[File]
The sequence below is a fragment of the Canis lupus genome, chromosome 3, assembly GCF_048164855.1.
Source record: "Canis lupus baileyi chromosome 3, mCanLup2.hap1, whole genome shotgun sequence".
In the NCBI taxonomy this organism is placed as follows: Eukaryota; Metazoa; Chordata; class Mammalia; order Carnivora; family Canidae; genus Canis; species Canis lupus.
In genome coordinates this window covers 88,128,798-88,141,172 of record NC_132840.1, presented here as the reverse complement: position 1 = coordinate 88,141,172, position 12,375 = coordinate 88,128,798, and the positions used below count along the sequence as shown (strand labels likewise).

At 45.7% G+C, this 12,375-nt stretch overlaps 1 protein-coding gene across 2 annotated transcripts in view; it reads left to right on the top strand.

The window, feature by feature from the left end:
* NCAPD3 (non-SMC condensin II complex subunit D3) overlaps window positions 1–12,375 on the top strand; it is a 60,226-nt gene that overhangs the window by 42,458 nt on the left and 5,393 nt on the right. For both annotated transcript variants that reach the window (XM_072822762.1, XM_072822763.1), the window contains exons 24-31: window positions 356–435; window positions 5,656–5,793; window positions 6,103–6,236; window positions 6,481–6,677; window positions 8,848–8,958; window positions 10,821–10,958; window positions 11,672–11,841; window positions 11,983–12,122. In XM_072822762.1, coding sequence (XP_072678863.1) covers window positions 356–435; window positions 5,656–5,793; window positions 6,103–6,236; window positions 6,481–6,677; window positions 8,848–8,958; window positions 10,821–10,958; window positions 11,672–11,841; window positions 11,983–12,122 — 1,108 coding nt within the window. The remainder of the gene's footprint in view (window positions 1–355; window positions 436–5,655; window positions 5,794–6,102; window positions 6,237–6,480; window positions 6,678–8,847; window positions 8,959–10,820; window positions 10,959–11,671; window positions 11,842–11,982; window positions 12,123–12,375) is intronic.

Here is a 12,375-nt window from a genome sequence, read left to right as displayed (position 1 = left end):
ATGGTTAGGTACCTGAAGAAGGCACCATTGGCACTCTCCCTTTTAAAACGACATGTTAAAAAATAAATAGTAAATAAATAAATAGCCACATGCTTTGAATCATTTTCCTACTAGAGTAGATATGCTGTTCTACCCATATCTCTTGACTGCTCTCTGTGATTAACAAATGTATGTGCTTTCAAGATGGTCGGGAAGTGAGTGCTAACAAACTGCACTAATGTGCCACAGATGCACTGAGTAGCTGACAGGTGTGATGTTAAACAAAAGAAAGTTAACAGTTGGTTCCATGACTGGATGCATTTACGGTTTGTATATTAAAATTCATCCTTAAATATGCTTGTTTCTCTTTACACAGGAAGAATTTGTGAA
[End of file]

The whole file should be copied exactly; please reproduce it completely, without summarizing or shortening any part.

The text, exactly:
The sequence below is a fragment of the Canis lupus genome, chromosome 3, assembly GCF_048164855.1.
Source record: "Canis lupus baileyi chromosome 3, mCanLup2.hap1, whole genome shotgun sequence".
In the NCBI taxonomy this organism is placed as follows: Eukaryota; Metazoa; Chordata; class Mammalia; order Carnivora; family Canidae; genus Canis; species Canis lupus.
In genome coordinates this window covers 88,128,798-88,141,172 of record NC_132840.1, presented here as the reverse complement: position 1 = coordinate 88,141,172, position 12,375 = coordinate 88,128,798, and the positions used below count along the sequence as shown (strand labels likewise).

At 45.7% G+C, this 12,375-nt stretch overlaps 1 protein-coding gene across 2 annotated transcripts in view; it reads left to right on the top strand.

The window, feature by feature from the left end:
* NCAPD3 (non-SMC condensin II complex subunit D3) overlaps window positions 1–12,375 on the top strand; it is a 60,226-nt gene that overhangs the window by 42,458 nt on the left and 5,393 nt on the right. For both annotated transcript variants that reach the window (XM_072822762.1, XM_072822763.1), the window contains exons 24-31: window positions 356–435; window positions 5,656–5,793; window positions 6,103–6,236; window positions 6,481–6,677; window positions 8,848–8,958; window positions 10,821–10,958; window positions 11,672–11,841; window positions 11,983–12,122. In XM_072822762.1, coding sequence (XP_072678863.1) covers window positions 356–435; window positions 5,656–5,793; window positions 6,103–6,236; window positions 6,481–6,677; window positions 8,848–8,958; window positions 10,821–10,958; window positions 11,672–11,841; window positions 11,983–12,122 — 1,108 coding nt within the window. The remainder of the gene's footprint in view (window positions 1–355; window positions 436–5,655; window positions 5,794–6,102; window positions 6,237–6,480; window positions 6,678–8,847; window positions 8,959–10,820; window positions 10,959–11,671; window positions 11,842–11,982; window positions 12,123–12,375) is intronic.

Here is a 12,375-nt window from a genome sequence, read left to right as displayed (position 1 = left end):
ATGGTTAGGTACCTGAAGAAGGCACCATTGGCACTCTCCCTTTTAAAACGACATGTTAAAAAATAAATAGTAAATAAATAAATAGCCACATGCTTTGAATCATTTTCCTACTAGAGTAGATATGCTGTTCTACCCATATCTCTTGACTGCTCTCTGTGATTAACAAATGTATGTGCTTTCAAGATGGTCGGGAAGTGAGTGCTAACAAACTGCACTAATGTGCCACAGATGCACTGAGTAGCTGACAGGTGTGATGTTAAACAAAAGAAAGTTAACAGTTGGTTCCATGACTGGATGCATTTACGGTTTGTATATTAAAATTCATCCTTAAATATGCTTGTTTCTCTTTACACAGGAAGAATTTGTGAA